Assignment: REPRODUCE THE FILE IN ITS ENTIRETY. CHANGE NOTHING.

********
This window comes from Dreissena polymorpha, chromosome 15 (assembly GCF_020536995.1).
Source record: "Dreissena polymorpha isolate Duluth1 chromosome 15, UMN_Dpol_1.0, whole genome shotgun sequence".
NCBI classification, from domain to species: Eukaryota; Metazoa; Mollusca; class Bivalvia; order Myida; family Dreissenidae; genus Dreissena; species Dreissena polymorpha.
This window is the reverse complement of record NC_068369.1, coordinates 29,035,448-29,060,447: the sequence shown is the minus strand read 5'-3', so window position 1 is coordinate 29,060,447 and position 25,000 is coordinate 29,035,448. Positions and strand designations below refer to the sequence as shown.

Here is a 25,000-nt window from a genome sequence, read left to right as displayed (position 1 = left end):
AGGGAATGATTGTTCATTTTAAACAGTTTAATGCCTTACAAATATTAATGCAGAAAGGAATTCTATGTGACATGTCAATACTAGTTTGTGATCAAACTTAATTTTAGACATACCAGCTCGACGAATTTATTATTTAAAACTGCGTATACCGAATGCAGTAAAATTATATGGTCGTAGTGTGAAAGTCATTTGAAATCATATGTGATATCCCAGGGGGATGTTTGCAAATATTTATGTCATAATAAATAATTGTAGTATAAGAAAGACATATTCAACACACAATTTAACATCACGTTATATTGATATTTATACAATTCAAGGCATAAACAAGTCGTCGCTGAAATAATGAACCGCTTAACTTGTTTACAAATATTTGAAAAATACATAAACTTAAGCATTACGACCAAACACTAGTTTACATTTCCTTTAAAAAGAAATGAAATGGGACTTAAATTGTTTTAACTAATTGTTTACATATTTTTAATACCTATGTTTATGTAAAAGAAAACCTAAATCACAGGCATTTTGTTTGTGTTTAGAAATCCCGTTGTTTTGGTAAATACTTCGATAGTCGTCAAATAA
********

This window comes from Dreissena polymorpha, chromosome 15 (assembly GCF_020536995.1).
Source record: "Dreissena polymorpha isolate Duluth1 chromosome 15, UMN_Dpol_1.0, whole genome shotgun sequence".
NCBI classification, from domain to species: Eukaryota; Metazoa; Mollusca; class Bivalvia; order Myida; family Dreissenidae; genus Dreissena; species Dreissena polymorpha.
This window is the reverse complement of record NC_068369.1, coordinates 29,035,448-29,060,447: the sequence shown is the minus strand read 5'-3', so window position 1 is coordinate 29,060,447 and position 25,000 is coordinate 29,035,448. Positions and strand designations below refer to the sequence as shown.

Here is a 25,000-nt window from a genome sequence, read left to right as displayed (position 1 = left end):
AGGGAATGATTGTTCATTTTAAACAGTTTAATGCCTTACAAATATTAATGCAGAAAGGAATTCTATGTGACATGTCAATACTAGTTTGTGATCAAACTTAATTTTAGACATACCAGCTCGACGAATTTATTATTTAAAACTGCGTATACCGAATGCAGTAAAATTATATGGTCGTAGTGTGAAAGTCATTTGAAATCATATGTGATATCCCAGGGGGATGTTTGCAAATATTTATGTCATAATAAATAATTGTAGTATAAGAAAGACATATTCAACACACAATTTAACATCACGTTATATTGATATTTATACAATTCAAGGCATAAACAAGTCGTCGCTGAAATAATGAACCGCTTAACTTGTTTACAAATATTTGAAAAATACATAAACTTAAGCATTACGACCAAACACTAGTTTACATTTCCTTTAAAAAGAAATGAAATGGGACTTAAATTGTTTTAACTAATTGTTTACATATTTTTAATACCTATGTTTATGTAAAAGAAAACCTAAATCACAGGCATTTTGTTTGTGTTTAGAAATCCCGTTGTTTTGGTAAATACTTCGATAGTCGTCAAATAA